The federal government dispatched a high-level delegation to Djibouti last week, in an attempt to find a solution on the ground to the unprecedented pileup of the nation's containerised imports.
This moves follows a series of meetings held over the past two weeks at the Prime Minister's Office, on Lorenzo Te'ezaz Road, chaired by Muktar Kedir, head of the Prime Minister's Office and Cabinet Affairs, sources disclosed. The meetings were attended by senior government officials, including Mekuria Haile, minister of Urban Development & Construction (MoUDC), who is also board chairman of the newly amalgamated Ethiopian Shipping & Logistics Services Enterprise (ESLSE).
Also in attendance was Diriba Kuma, minister of Transport (MoT), while Ahmed Tusa, CEO of ESLSE, and Gebrewahd W. Giorgis, deputy director general of the Ethiopian Revenues & Customs Authority (ERCA), took part in the meeting, these sources disclosed.
It was during this meeting that Ahmed assumed responsibility for causing "80pc of the problem" that has now nearly reached a crisis of national proportions, sources told Fortune. This was a rare admission, for the Enterprise's senior managers used to blame the pileup of containers at the Port of Djibouti on a lack of trucks, which made many importers furious.
They also used to point their fingers at the ERCA for double sealing containers. Indeed, the Authority has been sealing containers, even though they are already sealed by Djibouti customs, which takes a day for each container.
There are now close to 22,000 containers waiting at the Port of Djibouti to be transported inland. The daily transport capacity is 300 units, which would take more than two months to bring them all in to the dry ports. That is if all new imports were suspended.
The problem began when two new initiatives collided all at the same time, according to industry observers. The newly amalgamated firm, ESLSE, incorporated three large state enterprises operating on the corridor under unified management: Ethiopian Shipping Lines, Ethiopian Maritime Services Enterprise, and Ethiopian Dry Ports Enterprise. It was also during this time that the government instated a multimodal transportation system, which allowed the vessel owner to be responsible for the entire journey of goods from the port of lading to final inland destinations.
Although the multimodal system went operational in July 2010, it was only applicable to goods imported for government agencies. However, it became mandatory for private imports eight months ago, despite authorities' claim that the private sector would be at its discretion to use the system.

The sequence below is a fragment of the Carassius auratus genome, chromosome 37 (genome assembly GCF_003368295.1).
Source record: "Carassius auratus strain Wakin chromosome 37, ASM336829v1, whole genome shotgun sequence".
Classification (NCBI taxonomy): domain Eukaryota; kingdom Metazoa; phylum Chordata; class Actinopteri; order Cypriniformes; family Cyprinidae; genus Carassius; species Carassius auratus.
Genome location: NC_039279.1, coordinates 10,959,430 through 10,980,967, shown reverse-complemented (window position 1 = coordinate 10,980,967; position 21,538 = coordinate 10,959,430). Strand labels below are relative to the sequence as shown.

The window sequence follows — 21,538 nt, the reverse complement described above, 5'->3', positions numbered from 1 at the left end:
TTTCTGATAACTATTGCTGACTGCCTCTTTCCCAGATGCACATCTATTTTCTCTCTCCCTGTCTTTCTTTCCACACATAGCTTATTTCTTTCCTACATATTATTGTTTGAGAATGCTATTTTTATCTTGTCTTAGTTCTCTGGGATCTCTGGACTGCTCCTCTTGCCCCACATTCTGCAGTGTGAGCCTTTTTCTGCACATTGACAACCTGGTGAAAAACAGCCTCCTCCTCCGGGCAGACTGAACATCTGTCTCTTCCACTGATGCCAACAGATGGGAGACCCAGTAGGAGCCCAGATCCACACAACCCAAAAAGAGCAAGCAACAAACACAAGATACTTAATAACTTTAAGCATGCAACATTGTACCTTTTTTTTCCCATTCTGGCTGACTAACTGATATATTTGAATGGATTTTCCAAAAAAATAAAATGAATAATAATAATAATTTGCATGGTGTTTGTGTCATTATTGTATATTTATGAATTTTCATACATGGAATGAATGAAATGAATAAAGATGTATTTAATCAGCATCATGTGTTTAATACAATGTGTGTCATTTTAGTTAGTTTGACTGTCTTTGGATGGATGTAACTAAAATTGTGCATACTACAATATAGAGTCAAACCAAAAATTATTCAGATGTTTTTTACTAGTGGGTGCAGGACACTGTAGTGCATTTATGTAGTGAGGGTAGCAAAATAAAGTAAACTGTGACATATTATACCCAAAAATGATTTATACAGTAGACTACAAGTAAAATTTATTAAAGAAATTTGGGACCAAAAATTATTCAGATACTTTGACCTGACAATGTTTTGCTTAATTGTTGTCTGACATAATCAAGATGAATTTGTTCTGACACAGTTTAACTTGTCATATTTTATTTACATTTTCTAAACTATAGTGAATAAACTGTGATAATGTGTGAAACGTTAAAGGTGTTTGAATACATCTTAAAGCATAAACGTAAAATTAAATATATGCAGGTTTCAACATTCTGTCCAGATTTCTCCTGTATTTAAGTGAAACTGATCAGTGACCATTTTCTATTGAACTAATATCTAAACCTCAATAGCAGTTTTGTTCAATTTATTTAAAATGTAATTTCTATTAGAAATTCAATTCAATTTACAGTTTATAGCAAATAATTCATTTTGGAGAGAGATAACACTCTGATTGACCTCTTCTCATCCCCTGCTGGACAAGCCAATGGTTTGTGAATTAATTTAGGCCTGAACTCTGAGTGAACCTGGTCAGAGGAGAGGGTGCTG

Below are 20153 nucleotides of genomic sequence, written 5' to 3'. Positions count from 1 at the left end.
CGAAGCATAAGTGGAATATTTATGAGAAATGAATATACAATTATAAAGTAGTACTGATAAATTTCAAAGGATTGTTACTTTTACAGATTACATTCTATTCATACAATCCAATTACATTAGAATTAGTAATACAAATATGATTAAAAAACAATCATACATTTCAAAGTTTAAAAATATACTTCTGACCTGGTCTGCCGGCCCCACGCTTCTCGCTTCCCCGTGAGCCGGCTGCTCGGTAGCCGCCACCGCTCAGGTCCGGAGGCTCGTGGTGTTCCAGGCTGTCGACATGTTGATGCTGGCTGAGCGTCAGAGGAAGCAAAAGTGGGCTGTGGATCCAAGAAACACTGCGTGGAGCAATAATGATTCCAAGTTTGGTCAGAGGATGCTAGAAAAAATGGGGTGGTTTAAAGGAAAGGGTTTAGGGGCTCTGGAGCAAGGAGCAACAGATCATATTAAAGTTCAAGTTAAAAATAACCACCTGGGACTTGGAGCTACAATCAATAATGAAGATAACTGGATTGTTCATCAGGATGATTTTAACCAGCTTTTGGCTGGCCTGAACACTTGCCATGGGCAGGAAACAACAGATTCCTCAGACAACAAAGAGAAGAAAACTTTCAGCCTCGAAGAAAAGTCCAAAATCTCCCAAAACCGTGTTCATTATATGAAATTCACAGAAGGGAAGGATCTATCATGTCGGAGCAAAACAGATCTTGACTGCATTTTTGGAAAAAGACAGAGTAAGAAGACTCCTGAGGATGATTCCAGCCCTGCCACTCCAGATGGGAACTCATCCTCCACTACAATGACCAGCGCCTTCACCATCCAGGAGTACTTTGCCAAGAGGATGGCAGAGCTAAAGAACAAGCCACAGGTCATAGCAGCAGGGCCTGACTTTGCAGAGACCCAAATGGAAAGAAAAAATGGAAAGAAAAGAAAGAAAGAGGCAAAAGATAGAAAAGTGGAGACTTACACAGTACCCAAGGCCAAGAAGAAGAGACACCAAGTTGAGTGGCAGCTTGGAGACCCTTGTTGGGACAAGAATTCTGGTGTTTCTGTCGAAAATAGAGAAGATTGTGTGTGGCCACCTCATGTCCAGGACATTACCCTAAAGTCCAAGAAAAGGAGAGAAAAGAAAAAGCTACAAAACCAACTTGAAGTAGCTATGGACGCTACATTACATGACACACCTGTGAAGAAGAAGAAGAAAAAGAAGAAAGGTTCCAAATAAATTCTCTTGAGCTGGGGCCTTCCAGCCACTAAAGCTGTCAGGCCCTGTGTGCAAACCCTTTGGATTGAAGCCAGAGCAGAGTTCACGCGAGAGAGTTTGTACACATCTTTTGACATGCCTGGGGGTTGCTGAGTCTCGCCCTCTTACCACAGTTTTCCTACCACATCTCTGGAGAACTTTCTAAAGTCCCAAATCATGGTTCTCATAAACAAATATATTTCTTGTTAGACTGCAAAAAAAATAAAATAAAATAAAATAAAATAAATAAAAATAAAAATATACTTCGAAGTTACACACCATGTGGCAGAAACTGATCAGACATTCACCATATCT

This made the Enterprise the most chaotic state institution to date, as it has become a place where furious importers whose containers are stranded at the Port, argue with its officers and officials almost every day.
"The new entity did not harmonise its own internal structure, let alone assume the rather huge responsibility of handling every import on its own," said an importer, whose cargo whereabouts remain unclear to him.
It has also affected the government revenue collection drive from duties. The ERCA, which has managed to mobilise 70.4 billion Br from domestic sources during the just ended fiscal year, could have collected six billion Birr more had it not been for the goods stranded at the Port, according to its officials.
The Enterprise's senior managers were summoned to testify before Parliament two months ago, while a team of experts, led by Mekonnen Abera, director of the Ethiopian Maritime Authority, was subsequently dispatched to Djibouti to investigate last month. The result was a recommendation to exempt at least eight categories of imports - mostly perishables, chemicals, and manufacturing raw materials - from import through the multimodal system.
To the dismay of importers, little has changed, though.
It has triggered a new debate among senior government officials over whether there is a need to return back to the uni-modal system where importers are allowed to take charge of their cargoes at the Port of Djibouti. They then select their choice of forwarding agent as well as transporter. However, sharp divisions surfaced over this proposal, for the ministers stood their grounds that the administration would not backpedal from its decision, according to a senior government advisor who attended the meeting.
The decision was nonetheless made last week for the delegation to travel to Djibouti late last week to find a solution on the ground, and stay there until the problem is solved, sources disclosed. Ahmed and Gebrewahid were accompanied by senior officials from the MoT, Fortune confirmed.